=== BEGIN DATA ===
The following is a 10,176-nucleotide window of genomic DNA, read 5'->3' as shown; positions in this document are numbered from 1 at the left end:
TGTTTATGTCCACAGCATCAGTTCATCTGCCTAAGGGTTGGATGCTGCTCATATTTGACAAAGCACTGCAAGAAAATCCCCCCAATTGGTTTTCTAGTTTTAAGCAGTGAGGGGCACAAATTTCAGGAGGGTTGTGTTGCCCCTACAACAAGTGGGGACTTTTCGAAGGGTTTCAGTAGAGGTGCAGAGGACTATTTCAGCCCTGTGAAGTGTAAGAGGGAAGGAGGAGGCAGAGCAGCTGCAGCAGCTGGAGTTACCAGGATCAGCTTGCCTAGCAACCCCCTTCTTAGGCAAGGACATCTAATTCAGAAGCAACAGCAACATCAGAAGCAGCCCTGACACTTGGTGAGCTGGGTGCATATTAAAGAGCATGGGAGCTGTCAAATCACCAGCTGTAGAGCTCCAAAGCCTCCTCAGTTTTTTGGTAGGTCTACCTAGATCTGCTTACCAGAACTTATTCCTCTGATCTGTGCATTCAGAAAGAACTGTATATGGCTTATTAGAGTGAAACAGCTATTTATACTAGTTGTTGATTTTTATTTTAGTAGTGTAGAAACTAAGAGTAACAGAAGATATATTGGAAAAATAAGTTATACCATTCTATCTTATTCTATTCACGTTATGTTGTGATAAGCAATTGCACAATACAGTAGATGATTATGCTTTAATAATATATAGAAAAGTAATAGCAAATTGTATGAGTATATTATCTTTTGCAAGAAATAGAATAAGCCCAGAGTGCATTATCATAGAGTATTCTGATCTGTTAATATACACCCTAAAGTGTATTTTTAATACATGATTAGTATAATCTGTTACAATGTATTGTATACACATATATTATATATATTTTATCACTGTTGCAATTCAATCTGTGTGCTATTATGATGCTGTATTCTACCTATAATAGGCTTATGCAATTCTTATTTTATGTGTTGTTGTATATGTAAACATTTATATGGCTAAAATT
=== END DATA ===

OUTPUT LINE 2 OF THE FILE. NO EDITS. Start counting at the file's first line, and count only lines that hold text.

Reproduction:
TGTTTATGTCCACAGCATCAGTTCATCTGCCTAAGGGTTGGATGCTGCTCATATTTGACAAAGCACTGCAAGAAAATCCCCCCAATTGGTTTTCTAGTTTTAAGCAGTGAGGGGCACAAATTTCAGGAGGGTTGTGTTGCCCCTACAACAAGTGGGGACTTTTCGAAGGGTTTCAGTAGAGGTGCAGAGGACTATTTCAGCCCTGTGAAGTGTAAGAGGGAAGGAGGAGGCAGAGCAGCTGCAGCAGCTGGAGTTACCAGGATCAGCTTGCCTAGCAACCCCCTTCTTAGGCAAGGACATCTAATTCAGAAGCAACAGCAACATCAGAAGCAGCCCTGACACTTGGTGAGCTGGGTGCATATTAAAGAGCATGGGAGCTGTCAAATCACCAGCTGTAGAGCTCCAAAGCCTCCTCAGTTTTTTGGTAGGTCTACCTAGATCTGCTTACCAGAACTTATTCCTCTGATCTGTGCATTCAGAAAGAACTGTATATGGCTTATTAGAGTGAAACAGCTATTTATACTAGTTGTTGATTTTTATTTTAGTAGTGTAGAAACTAAGAGTAACAGAAGATATATTGGAAAAATAAGTTATACCATTCTATCTTATTCTATTCACGTTATGTTGTGATAAGCAATTGCACAATACAGTAGATGATTATGCTTTAATAATATATAGAAAAGTAATAGCAAATTGTATGAGTATATTATCTTTTGCAAGAAATAGAATAAGCCCAGAGTGCATTATCATAGAGTATTCTGATCTGTTAATATACACCCTAAAGTGTATTTTTAATACATGATTAGTATAATCTGTTACAATGTATTGTATACACATATATTATATATATTTTATCACTGTTGCAATTCAATCTGTGTGCTATTATGATGCTGTATTCTACCTATAATAGGCTTATGCAATTCTTATTTTATGTGTTGTTGTATATGTAAACATTTATATGGCTAAAATT